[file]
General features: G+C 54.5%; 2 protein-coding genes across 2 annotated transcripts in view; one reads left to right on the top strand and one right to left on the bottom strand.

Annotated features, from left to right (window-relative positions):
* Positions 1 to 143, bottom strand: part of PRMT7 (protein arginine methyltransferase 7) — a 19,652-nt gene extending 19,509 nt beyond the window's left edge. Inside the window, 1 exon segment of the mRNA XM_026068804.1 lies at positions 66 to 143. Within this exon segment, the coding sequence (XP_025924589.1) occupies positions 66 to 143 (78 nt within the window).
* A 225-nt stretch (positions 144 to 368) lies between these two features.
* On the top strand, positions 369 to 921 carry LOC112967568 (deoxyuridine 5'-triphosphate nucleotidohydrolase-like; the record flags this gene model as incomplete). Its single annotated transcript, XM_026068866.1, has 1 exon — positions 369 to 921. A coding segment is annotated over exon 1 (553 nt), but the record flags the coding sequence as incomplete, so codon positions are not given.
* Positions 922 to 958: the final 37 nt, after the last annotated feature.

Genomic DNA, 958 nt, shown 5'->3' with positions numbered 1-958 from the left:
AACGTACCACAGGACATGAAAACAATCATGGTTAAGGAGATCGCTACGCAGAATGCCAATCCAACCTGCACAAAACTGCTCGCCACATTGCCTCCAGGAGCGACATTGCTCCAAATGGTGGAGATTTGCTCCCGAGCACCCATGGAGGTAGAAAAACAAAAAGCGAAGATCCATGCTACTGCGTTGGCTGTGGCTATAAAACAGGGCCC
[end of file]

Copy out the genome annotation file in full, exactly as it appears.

General features: G+C 54.5%; 2 protein-coding genes across 2 annotated transcripts in view; one reads left to right on the top strand and one right to left on the bottom strand.

Annotated features, from left to right (window-relative positions):
* Positions 1 to 143, bottom strand: part of PRMT7 (protein arginine methyltransferase 7) — a 19,652-nt gene extending 19,509 nt beyond the window's left edge. Inside the window, 1 exon segment of the mRNA XM_026068804.1 lies at positions 66 to 143. Within this exon segment, the coding sequence (XP_025924589.1) occupies positions 66 to 143 (78 nt within the window).
* A 225-nt stretch (positions 144 to 368) lies between these two features.
* On the top strand, positions 369 to 921 carry LOC112967568 (deoxyuridine 5'-triphosphate nucleotidohydrolase-like; the record flags this gene model as incomplete). Its single annotated transcript, XM_026068866.1, has 1 exon — positions 369 to 921. A coding segment is annotated over exon 1 (553 nt), but the record flags the coding sequence as incomplete, so codon positions are not given.
* Positions 922 to 958: the final 37 nt, after the last annotated feature.

Genomic DNA, 958 nt, shown 5'->3' with positions numbered 1-958 from the left:
AACGTACCACAGGACATGAAAACAATCATGGTTAAGGAGATCGCTACGCAGAATGCCAATCCAACCTGCACAAAACTGCTCGCCACATTGCCTCCAGGAGCGACATTGCTCCAAATGGTGGAGATTTGCTCCCGAGCACCCATGGAGGTAGAAAAACAAAAAGCGAAGATCCATGCTACTGCGTTGGCTGTGGCTATAAAACAGGGCCC